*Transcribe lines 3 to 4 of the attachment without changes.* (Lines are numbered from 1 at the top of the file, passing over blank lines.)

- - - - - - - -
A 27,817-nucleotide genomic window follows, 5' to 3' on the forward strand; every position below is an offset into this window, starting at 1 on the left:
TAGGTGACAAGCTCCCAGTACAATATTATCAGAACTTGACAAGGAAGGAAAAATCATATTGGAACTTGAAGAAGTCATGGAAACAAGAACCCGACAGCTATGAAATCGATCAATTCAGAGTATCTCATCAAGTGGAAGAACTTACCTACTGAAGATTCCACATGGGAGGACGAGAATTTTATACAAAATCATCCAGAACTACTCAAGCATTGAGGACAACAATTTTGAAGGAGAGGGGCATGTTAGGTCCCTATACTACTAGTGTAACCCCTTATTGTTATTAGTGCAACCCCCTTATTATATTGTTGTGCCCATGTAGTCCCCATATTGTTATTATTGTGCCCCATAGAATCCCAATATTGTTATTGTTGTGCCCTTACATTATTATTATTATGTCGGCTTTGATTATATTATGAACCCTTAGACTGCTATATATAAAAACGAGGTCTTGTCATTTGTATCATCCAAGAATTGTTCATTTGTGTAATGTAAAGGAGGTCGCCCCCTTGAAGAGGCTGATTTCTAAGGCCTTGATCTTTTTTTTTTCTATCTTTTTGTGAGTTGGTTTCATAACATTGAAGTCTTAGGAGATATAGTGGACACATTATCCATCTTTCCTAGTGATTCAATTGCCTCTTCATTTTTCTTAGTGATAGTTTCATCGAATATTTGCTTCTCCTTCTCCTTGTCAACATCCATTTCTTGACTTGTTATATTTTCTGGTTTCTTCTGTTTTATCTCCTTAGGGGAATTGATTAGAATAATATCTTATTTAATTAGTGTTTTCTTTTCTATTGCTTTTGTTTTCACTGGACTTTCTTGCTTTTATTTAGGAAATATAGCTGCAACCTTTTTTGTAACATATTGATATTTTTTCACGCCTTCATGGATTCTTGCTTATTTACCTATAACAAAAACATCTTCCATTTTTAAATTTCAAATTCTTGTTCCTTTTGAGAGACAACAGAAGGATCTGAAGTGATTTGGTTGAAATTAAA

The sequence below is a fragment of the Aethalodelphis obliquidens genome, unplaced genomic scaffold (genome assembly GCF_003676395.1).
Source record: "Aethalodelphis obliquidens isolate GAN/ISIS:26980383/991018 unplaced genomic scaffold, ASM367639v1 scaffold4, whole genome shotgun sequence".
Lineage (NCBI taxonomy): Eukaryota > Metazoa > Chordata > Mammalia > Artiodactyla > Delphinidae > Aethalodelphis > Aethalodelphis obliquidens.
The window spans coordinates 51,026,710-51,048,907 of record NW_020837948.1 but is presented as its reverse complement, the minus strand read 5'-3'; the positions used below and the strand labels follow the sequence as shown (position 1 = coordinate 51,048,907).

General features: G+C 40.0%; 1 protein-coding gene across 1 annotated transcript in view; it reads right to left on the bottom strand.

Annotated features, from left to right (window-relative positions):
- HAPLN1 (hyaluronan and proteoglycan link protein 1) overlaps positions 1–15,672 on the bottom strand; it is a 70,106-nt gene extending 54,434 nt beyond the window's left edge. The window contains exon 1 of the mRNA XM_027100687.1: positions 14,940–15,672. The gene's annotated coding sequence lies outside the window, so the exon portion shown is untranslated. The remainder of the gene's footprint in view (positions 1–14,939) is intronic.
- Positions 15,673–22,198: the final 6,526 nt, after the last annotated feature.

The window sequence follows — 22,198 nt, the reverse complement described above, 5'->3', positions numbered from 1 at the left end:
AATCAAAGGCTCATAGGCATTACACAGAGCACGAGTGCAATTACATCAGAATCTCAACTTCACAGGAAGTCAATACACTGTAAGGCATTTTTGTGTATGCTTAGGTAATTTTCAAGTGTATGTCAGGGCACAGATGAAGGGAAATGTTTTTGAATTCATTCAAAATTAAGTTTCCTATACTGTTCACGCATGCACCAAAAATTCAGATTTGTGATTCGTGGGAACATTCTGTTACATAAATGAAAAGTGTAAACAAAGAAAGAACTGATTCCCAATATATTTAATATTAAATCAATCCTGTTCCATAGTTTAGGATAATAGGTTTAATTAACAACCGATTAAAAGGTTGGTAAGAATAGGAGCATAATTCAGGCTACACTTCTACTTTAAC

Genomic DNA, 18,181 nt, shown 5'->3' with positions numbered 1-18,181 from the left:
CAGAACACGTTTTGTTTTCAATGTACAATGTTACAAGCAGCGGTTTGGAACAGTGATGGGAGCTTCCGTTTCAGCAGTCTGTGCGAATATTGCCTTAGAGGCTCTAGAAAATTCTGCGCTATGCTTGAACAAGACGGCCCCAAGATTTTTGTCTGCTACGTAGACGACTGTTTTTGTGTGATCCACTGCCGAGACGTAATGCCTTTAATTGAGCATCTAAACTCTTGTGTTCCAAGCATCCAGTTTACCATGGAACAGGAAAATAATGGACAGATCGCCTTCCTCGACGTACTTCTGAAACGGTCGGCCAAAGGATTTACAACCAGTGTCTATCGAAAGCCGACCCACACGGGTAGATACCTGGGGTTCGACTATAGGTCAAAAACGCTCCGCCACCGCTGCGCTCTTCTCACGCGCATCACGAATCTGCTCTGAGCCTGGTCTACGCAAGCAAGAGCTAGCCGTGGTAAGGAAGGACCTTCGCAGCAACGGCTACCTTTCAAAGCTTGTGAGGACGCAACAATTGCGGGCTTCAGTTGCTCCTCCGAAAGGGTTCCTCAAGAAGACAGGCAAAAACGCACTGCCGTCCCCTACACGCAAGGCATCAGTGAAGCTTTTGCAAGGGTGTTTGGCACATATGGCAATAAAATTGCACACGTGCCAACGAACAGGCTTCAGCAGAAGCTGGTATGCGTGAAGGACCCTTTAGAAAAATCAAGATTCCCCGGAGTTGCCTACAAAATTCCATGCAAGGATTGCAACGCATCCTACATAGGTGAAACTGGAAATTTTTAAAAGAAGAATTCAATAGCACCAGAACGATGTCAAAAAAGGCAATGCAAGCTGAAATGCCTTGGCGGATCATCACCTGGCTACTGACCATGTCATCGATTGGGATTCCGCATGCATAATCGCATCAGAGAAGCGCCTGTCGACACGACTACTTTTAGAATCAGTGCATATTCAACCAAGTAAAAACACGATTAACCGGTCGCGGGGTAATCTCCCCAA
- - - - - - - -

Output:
The sequence below is a fragment of the Aethalodelphis obliquidens genome, unplaced genomic scaffold (genome assembly GCF_003676395.1).
Source record: "Aethalodelphis obliquidens isolate GAN/ISIS:26980383/991018 unplaced genomic scaffold, ASM367639v1 scaffold4, whole genome shotgun sequence".